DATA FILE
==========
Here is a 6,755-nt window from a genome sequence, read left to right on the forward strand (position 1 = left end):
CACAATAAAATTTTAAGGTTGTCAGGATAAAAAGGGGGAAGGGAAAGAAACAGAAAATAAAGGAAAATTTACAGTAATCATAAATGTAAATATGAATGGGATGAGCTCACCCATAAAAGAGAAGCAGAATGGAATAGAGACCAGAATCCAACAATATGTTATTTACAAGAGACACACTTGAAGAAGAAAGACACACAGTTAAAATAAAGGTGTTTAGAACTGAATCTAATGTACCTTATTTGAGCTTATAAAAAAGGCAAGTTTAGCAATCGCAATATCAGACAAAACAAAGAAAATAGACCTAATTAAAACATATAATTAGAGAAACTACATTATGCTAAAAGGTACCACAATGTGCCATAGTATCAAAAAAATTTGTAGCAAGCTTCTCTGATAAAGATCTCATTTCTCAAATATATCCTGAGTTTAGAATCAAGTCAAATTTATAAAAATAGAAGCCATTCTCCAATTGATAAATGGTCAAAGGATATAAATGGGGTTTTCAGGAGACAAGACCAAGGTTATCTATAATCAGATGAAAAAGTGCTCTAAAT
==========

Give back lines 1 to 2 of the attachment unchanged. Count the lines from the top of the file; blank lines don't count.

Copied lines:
Here is a 6,755-nt window from a genome sequence, read left to right on the forward strand (position 1 = left end):
CACAATAAAATTTTAAGGTTGTCAGGATAAAAAGGGGGAAGGGAAAGAAACAGAAAATAAAGGAAAATTTACAGTAATCATAAATGTAAATATGAATGGGATGAGCTCACCCATAAAAGAGAAGCAGAATGGAATAGAGACCAGAATCCAACAATATGTTATTTACAAGAGACACACTTGAAGAAGAAAGACACACAGTTAAAATAAAGGTGTTTAGAACTGAATCTAATGTACCTTATTTGAGCTTATAAAAAAGGCAAGTTTAGCAATCGCAATATCAGACAAAACAAAGAAAATAGACCTAATTAAAACATATAATTAGAGAAACTACATTATGCTAAAAGGTACCACAATGTGCCATAGTATCAAAAAAATTTGTAGCAAGCTTCTCTGATAAAGATCTCATTTCTCAAATATATCCTGAGTTTAGAATCAAGTCAAATTTATAAAAATAGAAGCCATTCTCCAATTGATAAATGGTCAAAGGATATAAATGGGGTTTTCAGGAGACAAGACCAAGGTTATCTATAATCAGATGAAAAAGTGCTCTAAAT